Returning to the mainland after a year, Nunez-Smith went to medical school at Thomas Jefferson University (which merged with Philadelphia University in 2017) and completed an internal medicine residency at Boston’s Brigham and Women’s Hospital. Following a fellowship in Yale’s Robert Wood Johnson Foundation Clinical Scholars Program, she joined the Yale faculty after completing her MHS in 2006.

At Yale, Nunez-Smith wears many hats—professor, scientist, clinician, administrator, teacher, mentor, and director of several research centers. Her research focuses on promoting good health and health care equity for marginalized people, with an emphasis on community engagement.

She is the principal investigator on many NIH- and foundation-funded research projects, including one to develop a tool to assess patient-reported experiences of discrimination in health care. Nunez-Smith also leads other studies in workforce diversity, development, and inclusion.

The year of ‘triplets’

Given Nunez-Smith’s keen interest in global health and health policy, she is the founder and director of the Eastern Caribbean Health Outcomes Research Network (ECHORN), a collaborative consortium that conducts research in chronic diseases, including identification of risk and protective factors, across four groups of islands in this region.

Nunez-Smith is also the director of Yale’s Equity Research and Innovation Center (ERIC), which she founded in 2013. “I always say that’s the year I had triplets,” she says with a laugh. “I had a set of twins and gave birth to ERIC, with strong support from the school of medicine. It is a home for my research and for the research programs of other junior and mid-career faculty.”

The twins, a boy and a girl, are 10 years old now. She and her spouse, a professional equestrian, also have a 14-year-old daughter. Their younger daughter has complex medical needs, requiring the assistance of care providers and other helpers. “When I talk about people who influenced me, I’m grateful to my mom, my grandmother, and all my other mentors. But right now, my best life coaches are my children.”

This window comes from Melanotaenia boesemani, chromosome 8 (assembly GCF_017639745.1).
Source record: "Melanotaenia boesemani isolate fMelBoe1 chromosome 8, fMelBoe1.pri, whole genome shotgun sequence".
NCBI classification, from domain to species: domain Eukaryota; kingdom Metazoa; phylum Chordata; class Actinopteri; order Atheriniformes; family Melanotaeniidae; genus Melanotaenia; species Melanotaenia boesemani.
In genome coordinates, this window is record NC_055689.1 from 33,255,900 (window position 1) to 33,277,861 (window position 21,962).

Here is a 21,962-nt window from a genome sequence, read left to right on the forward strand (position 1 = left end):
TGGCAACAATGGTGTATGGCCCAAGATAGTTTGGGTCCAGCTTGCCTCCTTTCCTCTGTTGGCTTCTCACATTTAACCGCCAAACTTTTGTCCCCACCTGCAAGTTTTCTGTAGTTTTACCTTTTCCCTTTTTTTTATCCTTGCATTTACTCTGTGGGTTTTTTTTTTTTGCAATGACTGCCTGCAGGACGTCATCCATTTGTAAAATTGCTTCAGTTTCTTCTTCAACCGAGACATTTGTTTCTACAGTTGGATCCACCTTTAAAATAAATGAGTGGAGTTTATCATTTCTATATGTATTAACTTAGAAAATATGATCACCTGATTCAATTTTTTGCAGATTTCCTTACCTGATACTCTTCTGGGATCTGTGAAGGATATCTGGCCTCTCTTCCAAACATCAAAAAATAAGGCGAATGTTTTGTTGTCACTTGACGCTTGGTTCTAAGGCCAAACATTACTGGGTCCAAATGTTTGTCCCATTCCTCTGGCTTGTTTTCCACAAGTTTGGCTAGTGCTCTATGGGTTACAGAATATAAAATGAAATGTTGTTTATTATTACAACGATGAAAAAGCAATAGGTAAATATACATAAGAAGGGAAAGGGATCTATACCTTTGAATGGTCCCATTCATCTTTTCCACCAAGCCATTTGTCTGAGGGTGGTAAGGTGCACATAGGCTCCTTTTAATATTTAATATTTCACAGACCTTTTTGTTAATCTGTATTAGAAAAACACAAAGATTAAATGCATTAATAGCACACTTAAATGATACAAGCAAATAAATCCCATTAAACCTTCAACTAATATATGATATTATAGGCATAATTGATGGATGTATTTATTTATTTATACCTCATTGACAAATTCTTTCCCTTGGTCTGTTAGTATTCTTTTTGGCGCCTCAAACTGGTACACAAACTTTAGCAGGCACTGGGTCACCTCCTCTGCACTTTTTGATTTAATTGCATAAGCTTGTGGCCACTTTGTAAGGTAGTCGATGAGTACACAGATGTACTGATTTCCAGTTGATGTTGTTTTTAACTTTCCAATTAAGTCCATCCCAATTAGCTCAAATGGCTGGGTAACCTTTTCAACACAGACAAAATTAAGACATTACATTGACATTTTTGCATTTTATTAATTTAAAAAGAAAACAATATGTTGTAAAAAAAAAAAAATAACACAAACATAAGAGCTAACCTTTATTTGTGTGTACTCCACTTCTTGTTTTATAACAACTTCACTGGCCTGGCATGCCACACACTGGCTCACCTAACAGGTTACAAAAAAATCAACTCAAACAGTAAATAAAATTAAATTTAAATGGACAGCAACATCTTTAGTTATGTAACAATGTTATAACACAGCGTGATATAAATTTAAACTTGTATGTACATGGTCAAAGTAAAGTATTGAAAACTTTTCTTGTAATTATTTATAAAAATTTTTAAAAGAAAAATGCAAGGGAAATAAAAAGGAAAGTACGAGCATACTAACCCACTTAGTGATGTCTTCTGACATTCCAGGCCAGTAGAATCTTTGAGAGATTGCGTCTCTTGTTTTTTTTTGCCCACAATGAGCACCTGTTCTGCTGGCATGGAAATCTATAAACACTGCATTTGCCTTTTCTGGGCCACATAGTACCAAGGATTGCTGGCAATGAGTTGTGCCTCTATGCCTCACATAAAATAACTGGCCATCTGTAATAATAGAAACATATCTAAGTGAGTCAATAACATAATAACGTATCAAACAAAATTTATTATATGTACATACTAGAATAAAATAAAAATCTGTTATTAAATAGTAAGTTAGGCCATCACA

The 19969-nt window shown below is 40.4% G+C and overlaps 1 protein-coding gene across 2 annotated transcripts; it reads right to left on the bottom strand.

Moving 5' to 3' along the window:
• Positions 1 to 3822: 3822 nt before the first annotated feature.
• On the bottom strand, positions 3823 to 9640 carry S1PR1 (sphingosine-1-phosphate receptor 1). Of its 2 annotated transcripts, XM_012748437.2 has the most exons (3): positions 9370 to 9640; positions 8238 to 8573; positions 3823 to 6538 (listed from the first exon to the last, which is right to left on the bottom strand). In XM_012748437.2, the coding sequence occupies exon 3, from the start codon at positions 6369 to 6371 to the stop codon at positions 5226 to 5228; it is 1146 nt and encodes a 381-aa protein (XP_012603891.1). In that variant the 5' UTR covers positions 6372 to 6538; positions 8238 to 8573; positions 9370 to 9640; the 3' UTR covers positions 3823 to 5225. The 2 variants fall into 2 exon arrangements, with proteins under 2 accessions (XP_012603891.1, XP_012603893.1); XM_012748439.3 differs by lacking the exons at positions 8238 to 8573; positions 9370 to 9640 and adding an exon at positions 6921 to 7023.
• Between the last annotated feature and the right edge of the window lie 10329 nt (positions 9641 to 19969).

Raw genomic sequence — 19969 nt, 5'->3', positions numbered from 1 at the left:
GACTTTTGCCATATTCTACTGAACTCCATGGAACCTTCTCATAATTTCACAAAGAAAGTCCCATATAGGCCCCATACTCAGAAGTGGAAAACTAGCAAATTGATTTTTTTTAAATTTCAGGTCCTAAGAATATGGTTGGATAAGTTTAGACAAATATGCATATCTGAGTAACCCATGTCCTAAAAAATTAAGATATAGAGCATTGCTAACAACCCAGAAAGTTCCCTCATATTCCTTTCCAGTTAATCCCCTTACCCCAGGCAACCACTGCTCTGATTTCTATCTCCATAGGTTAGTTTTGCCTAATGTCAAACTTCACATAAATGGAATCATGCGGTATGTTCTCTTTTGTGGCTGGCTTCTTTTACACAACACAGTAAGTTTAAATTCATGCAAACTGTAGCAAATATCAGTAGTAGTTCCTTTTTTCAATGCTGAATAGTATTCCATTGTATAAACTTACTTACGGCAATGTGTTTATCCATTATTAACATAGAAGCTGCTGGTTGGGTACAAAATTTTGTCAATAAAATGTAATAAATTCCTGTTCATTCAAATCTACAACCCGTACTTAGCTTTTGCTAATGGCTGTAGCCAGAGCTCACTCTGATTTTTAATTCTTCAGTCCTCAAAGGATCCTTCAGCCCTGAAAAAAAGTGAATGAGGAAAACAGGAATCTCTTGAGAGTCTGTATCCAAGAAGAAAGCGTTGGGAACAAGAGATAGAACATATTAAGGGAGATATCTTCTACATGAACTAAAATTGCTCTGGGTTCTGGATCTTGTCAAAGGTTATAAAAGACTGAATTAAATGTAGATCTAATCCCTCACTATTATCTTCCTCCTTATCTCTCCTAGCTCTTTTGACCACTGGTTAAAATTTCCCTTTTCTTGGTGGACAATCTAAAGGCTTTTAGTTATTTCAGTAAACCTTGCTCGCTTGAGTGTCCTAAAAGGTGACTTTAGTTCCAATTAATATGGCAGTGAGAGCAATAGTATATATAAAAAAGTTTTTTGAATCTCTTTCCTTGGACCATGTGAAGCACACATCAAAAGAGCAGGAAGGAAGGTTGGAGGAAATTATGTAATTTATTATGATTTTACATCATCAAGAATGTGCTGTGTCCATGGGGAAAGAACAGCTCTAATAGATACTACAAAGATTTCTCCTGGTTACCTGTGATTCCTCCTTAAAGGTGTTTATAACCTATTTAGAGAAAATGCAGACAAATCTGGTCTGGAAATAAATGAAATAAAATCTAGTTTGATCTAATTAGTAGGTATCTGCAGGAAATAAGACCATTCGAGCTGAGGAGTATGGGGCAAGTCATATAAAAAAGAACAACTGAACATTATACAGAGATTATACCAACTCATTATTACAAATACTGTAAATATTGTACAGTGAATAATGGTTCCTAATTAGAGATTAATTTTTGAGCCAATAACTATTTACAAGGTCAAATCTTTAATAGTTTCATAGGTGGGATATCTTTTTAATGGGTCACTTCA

Like those of busy families everywhere, the Nunez-Smiths’ world changed with the arrival of COVID-19 in 2020. “Going to [the children’s] school in early March to clean out their lockers, I remember saying, ‘We won’t be back here for a while,’” says Nunez-Smith. She was at Yale New Haven Hospital when the first COVID patient arrived. “The ER team called saying that they had a patient with possible SARS-CoV-2 infection,” she recalls. “I remember sitting with the house staff, planning our next steps. Even then, we started thinking about issues of testing and testing access.”

As significantly higher rates of COVID-19 cases, hospitalizations, and deaths afflicted minority communities throughout the United States, the pandemic shone a spotlight on health disparities. Examining this issue further, Nunez-Smith, Cary Gross, MD, YSM professor of medicine and epidemiology, along with other colleagues published a pivotal research paper in the Journal of General Internal Medicine in August 2020 that outlined the alarming lack of COVID data stratified by race and ethnicity. “We were among the first to say that these disparities are real and underestimated,” she notes.

Because of Nunez-Smith’s involvement with COVID-19 response efforts and research, she was asked to be part of Connecticut Governor Ned Lamont’s Reopen Connecticut Advisory Group, chairing its community committee. This group’s mandate was to ensure public safety as businesses, stores, recreational facilities, and other entities resumed operations.